Suburbs like Pinjarra Hills, Pullenvale, Wacol, Riverhills, Chapel Hill, Ashgrove, Tarragindi, Wishart, Wakerley, Belmont, Geebung and Graceville were among the hardest for residents to downsize into, according to the report by Place Design Group and AHURI.

Report analyst Chris Isles of Place Design Group said the irony was the “grey haired keyboard army” had forced the issue, after fighting against higher density residential development in low density suburbs.

But he warned, it was a decision that “will come back to bite them”.

Index warns council unit ban will impact boomer downsizers 2

This as the Brisbane City Council works its way into the final week of public feedback on its proposed citywide amendment restricting townhouses and high density housing from single-home areas.

Among the changes would be the removal of provisions in zone codes, development codes and neighbourhood plans that support multiple dwellings like townhouses and apartments in low density residential zones.

A Brisbane City Council spokeswoman said the proposal came out of concerns by residents during Plan Your Brisbane consultations.

“One in five households gave feedback and stopping townhouses being built in areas for single homes was a strong theme,” she said, adding that it was not expected to impact council’s ability to meet the state target of more than 188,000 new dwellings by 2041.

Index warns council unit ban will impact boomer downsizers 2

“Brisbane City Council is currently calling for residents to help shape Brisbane and have their say on proposed plans to restrict townhouses in low density residential zones,” she said.

“These changes are about protecting the Brisbane backyard and our unique character by ensuring our planning scheme reflects community expectation on townhouse developments.

“Council is committed to supporting a broad range of housing options for all of Brisbane’s current and future residents and ensuring our city remains a great place to live, work and relax.”

She said there were several different residential and commercial zones available in suburbs across Brisbane that supported a broad range of housing types.

“While the State Government’s SEQ Regional Plan sets a target of more than 188,000 new dwellings by 2041, this amendment would not impact Council’s ability to meet this,” she said.

“The proposed amendment cannot be finalised until after community consultation and a second sign off from the State Government.”

Index warns council unit ban will impact boomer downsizers 2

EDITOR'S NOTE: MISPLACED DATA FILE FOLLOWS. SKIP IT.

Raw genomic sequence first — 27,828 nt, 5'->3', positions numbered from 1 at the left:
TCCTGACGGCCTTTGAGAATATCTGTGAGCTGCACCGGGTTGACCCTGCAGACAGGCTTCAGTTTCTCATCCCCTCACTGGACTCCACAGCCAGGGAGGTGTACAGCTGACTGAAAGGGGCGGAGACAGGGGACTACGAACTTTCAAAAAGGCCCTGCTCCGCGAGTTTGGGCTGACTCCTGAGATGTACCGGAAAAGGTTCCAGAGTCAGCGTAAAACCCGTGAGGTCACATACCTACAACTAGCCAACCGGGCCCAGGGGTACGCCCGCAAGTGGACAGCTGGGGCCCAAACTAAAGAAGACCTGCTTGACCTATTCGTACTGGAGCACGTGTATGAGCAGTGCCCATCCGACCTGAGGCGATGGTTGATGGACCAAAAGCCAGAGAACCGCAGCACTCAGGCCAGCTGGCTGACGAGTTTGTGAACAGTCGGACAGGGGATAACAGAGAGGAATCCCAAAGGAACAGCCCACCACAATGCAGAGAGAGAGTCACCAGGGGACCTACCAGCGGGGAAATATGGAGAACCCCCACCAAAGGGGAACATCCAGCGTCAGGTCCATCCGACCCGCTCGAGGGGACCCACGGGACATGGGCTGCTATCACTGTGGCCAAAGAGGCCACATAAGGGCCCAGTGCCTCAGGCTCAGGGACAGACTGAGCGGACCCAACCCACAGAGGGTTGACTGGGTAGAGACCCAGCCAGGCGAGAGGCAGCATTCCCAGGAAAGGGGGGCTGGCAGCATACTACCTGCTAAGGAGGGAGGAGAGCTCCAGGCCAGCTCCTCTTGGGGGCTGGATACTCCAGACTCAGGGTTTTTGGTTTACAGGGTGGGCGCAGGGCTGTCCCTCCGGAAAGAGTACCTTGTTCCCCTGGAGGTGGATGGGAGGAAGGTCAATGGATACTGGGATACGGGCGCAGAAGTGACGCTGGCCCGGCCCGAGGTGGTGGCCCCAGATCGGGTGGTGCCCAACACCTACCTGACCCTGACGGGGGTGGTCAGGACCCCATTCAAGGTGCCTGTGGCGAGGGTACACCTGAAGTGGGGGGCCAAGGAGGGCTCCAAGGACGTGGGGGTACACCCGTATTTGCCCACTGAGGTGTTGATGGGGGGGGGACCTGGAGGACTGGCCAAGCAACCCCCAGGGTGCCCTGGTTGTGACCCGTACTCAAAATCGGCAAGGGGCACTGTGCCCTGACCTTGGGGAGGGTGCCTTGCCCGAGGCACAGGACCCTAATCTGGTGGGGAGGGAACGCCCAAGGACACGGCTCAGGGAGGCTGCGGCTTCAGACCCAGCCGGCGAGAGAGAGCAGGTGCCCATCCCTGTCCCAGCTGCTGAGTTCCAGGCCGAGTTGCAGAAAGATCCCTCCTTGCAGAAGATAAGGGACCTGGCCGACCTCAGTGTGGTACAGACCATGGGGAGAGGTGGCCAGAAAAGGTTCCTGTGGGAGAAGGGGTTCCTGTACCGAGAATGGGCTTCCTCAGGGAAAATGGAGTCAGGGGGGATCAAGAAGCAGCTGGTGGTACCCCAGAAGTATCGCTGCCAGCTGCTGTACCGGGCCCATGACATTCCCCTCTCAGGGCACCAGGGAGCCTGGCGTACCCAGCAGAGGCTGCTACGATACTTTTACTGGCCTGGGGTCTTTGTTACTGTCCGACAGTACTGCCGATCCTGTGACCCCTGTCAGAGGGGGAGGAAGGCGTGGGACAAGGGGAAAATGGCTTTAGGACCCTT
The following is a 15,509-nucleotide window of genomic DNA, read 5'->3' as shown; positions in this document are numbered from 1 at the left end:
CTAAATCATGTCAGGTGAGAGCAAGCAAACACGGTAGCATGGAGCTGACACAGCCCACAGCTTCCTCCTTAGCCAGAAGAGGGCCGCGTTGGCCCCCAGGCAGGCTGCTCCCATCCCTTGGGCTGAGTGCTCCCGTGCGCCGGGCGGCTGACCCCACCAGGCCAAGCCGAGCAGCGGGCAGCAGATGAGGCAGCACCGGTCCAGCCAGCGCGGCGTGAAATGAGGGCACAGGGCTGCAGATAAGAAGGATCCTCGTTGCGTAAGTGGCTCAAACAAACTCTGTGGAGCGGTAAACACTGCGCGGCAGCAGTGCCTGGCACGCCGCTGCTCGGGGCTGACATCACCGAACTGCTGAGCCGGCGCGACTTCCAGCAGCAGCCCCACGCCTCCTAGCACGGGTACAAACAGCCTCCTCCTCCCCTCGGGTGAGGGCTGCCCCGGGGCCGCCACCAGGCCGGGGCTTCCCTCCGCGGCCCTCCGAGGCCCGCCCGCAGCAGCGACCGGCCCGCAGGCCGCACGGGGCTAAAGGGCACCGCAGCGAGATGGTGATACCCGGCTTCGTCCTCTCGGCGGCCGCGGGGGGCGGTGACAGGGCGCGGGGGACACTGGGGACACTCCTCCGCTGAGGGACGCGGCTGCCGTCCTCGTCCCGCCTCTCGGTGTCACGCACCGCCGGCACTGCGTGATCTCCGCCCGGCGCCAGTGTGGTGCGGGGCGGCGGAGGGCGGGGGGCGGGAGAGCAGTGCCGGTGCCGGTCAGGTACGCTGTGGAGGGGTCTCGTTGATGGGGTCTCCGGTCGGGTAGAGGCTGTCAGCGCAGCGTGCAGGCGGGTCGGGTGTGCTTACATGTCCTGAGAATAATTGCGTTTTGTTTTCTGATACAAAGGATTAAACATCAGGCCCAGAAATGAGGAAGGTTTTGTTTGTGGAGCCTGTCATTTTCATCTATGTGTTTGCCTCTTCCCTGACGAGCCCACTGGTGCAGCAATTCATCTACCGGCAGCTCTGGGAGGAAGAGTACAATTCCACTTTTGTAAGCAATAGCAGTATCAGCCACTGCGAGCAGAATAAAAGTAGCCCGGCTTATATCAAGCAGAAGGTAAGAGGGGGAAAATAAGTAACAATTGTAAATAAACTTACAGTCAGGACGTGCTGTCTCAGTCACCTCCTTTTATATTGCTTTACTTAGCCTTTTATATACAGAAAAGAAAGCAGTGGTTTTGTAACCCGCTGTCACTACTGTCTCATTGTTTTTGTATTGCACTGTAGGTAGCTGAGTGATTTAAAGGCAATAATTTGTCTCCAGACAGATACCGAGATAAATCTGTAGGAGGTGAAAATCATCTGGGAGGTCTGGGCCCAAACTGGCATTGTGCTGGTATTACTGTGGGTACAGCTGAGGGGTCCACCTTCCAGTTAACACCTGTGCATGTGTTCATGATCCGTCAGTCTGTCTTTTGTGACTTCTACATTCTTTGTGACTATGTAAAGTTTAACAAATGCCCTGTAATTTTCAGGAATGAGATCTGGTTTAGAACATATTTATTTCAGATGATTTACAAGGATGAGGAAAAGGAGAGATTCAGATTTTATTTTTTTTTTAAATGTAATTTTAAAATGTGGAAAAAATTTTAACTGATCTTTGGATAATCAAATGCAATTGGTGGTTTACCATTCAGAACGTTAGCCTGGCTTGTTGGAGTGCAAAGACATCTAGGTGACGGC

Place Bulimba lead agent Matthew Hackett said buyers were already “looking for quite a while” to find properties to downsize into in their suburbs or close to them.

“In my 21 years of selling in Bulimba what I find, especially recently, is people want to downsize into the same area because they feel safe, they know the area and have friends or it may be as simple as a bridge club they go to every week,” he told The Sunday Mail.

Index warns council unit ban will impact boomer downsizers 5

Long time Bulimba residents Pauline Burchardt, 67, and Lyall Gamble, 69, were among the fortunate ones, having found property to downsize into about 800m from their family home.

The couple is trying to sell their three storey family home at 16 Shakespeare St in the $2m price range, effectively looking to sell it off for two smaller units.

They’ve already moved into a three-bedroom apartment overlooking the river. at Bulimba — though it was not their first choice — and have a holiday unit on North Stradbroke.

“We had been looking for at least two years,” Ms Burchardt told The Sunday Mail. “We wanted single storey because as you get a bit more frail you worry about stairs.”

She supported improved higher density properties in the suburbs. “Why not? I don’t see a problem with it. All of the houses here are raised but when those people get older, I wonder what will happen. If they have bigger units, that would be good, You need a spare room for when the kids come over.”

Townhouses were ideal, she said, “because you get a little garden or courtyard and we’ve got two pets” but they could not find a suitable one.

According to AHURI, new housing options “need to be designed with older Australians in mind” including not just apartments but also smaller houses.

 

Source: www.news.com.au